Steel, when used in sculpture, represents rigidity, strength, and durability. Along with these attributes, steel can be easily cut, shaped, and painted with the right tools and preparation. The abstract dimensional multi-colored welded steel sculpture above is an example of steel”s versatility. The large flat panels where plasma cut from 16 gauge sheet with a piece of angle iron as a straight edge. The washers were scrap washers chemically stripped of their galvanized coating. They ,along with various lengths of remnant round bars, were welded together to form the matrix of this modern sculpture. The washers themselves were hand painted in bright colors to become part of the artwork while still being very functional.
Polished Steel Balls AS Accent Pieces
One interesting feature I included in this work is the incorporation of two polished bare steel ball bearings as accents. Sometimes it feels like the hard glossy enamel paint obscures the fact that this is fact metal art. Having the metallic glint of bare steel helps to keep it all in perspective.
Transparent Colored Acrylic Adds Depth To Sculpture
Metal sculpture has many finishing options to create the desired visual effect. Adding transparent colored acrylic plastic adds depth and can cast interesting lighting and shadow effects as seen in the post modern memphis styled metal wall art shown above. Also, when the colored transparent acrylic covers or partially covers panted metal, the paint colors can seem to be a different shade or even a totally different color.
Transparent Red Acrylic Over Bare Aluminum
When the transparent acrylic plastic is applied directly over bare metal, the reflective sheen on the metal and the light filtering properties of the acrylic produce its own unique effect. The minimalist mixed media wall art shown above has red transparent acrylic glued to a bare aluminum block mounted on a wood board.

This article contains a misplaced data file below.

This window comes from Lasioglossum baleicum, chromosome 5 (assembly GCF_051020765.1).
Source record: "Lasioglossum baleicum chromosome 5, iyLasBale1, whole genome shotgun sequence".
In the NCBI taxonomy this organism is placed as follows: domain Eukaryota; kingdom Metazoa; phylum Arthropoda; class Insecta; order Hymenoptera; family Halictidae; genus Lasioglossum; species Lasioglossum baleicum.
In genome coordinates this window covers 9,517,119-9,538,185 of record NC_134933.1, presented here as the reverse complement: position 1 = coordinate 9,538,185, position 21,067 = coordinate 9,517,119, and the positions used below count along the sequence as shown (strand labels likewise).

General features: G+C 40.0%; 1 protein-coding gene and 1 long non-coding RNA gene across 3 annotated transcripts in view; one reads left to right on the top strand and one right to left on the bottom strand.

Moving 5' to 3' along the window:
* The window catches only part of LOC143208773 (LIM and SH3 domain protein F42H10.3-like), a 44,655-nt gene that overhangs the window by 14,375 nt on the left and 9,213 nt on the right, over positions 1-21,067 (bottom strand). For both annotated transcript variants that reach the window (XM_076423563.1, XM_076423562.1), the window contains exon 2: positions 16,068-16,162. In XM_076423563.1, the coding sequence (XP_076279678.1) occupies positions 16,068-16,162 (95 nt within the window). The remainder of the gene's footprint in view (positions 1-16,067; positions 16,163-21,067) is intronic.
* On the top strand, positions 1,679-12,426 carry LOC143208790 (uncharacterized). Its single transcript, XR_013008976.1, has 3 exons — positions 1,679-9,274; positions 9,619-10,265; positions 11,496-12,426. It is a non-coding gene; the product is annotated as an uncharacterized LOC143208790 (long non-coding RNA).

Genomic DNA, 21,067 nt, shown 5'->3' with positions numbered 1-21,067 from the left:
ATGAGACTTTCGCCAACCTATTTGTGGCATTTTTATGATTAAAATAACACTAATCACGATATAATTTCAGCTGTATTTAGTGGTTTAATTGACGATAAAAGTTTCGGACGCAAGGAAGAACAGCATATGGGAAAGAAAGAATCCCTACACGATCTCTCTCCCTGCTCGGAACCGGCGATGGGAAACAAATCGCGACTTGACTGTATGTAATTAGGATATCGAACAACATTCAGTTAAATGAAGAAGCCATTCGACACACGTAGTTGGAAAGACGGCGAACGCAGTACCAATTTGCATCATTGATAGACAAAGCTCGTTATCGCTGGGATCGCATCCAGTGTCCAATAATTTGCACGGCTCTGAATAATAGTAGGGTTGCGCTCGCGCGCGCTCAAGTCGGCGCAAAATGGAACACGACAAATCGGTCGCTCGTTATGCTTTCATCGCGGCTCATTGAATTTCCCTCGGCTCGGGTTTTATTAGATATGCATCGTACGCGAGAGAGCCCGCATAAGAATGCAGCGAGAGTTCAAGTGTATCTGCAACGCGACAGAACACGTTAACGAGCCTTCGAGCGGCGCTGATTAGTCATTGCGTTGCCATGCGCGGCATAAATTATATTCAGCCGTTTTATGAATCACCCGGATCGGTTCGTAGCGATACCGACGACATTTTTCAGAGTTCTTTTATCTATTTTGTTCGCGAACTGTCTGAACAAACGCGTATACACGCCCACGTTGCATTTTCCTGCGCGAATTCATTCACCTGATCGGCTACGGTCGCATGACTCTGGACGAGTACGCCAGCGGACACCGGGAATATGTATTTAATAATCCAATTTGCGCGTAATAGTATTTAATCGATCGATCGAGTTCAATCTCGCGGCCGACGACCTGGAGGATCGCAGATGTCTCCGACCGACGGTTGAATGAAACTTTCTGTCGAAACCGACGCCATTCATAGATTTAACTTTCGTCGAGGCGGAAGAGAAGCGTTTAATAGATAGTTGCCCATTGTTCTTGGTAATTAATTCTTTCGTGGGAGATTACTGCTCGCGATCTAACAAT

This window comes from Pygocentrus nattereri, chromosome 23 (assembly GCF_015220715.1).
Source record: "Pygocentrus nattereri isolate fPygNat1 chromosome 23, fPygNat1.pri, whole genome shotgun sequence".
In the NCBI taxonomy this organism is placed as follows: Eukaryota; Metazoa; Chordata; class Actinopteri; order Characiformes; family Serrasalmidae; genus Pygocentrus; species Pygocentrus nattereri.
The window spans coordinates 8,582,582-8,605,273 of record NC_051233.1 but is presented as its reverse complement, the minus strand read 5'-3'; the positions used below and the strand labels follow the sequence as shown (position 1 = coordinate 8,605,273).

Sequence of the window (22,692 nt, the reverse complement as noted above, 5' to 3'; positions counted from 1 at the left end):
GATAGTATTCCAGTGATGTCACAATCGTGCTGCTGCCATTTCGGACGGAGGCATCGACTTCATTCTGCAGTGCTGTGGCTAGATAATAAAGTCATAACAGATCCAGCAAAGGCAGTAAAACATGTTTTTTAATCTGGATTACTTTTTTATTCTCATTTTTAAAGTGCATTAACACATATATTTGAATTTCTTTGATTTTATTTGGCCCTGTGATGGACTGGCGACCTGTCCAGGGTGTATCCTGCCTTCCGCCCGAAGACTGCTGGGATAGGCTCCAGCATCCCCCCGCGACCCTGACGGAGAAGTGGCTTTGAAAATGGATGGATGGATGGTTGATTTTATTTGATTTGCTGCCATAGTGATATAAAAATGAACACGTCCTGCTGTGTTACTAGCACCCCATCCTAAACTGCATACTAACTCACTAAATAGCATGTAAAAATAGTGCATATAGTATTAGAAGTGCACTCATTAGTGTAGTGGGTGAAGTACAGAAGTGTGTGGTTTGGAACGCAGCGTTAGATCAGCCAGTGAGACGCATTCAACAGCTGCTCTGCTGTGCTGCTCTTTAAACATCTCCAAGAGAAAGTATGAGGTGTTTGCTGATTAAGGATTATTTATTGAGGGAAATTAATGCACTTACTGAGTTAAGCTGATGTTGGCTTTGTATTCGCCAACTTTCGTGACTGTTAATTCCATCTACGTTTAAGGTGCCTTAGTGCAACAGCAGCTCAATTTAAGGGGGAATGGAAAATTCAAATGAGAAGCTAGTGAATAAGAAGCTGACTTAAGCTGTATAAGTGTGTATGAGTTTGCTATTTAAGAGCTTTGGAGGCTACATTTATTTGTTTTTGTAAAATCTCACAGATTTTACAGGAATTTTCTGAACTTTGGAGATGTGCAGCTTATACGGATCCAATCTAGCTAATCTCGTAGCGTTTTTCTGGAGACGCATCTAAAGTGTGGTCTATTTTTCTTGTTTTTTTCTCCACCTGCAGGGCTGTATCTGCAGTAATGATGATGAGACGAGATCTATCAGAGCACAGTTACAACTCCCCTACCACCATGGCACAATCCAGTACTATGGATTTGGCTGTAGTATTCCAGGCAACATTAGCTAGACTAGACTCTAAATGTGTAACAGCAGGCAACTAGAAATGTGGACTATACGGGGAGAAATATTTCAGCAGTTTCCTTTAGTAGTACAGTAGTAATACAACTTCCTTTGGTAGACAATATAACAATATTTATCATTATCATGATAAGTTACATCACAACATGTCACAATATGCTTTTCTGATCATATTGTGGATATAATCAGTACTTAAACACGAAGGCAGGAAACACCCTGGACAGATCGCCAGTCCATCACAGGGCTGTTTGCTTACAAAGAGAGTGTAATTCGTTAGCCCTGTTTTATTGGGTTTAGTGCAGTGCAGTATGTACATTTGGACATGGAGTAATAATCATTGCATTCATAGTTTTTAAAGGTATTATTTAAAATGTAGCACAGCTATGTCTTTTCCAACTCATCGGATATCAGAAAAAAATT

I like regular and iridescent colors for my metal sculptures. One of he most interesting color effects is the ombre effect. This is where colors fade into other colors. Many times is usually the same color just fading into different shades and tints of that color. The sculpture photo above is an example of this type of hombre.
Multiple Color Ombre
An multiple color ombre allows an artist to created more striking results. This is especially true when complimentary colors. The abstract metal panel wall art featured above has red at the bottom of the metal ribbon and abruptly transitioned into red’s compliment green. At the top is a much bluer turquoise color. The possibilities with ombre are limitless.
Over the years of making various metal sculpture and decor pieces, I have experimented with several finishing techniques. There is a lot of talk in gamer forums about using color washes with acrylic paints to add a weathered and more authentic look to game pieces and figurines. Recently, while examining a random scrap piece of steel tread plate, the idea bulb went on over my head. With the rough texture that the tread offers, why not try a color wash based on oil so I’d have the added benefits of rust prevention as well. I wanted the bare metal and tread to show through but be distinctly colored as well. The way I accomplished this was picking up a can of Rustoleum Subrusnrise Red and adding that to some Flood Penetrol. Penetrol is basically an oil based paint modifyer to help with brush marks and leveling. It is basically linseed oil, alkyd oil and mineral spirits. By adding at least twice the amount of Penetrol as the amount of oil based paint, the color becomes more translucent and collects in uneven pools somewhat like water color. For non-porous surfaced like the tread plate, it is best to apply the mixture only in the horizontal position so it will level off and dry properly.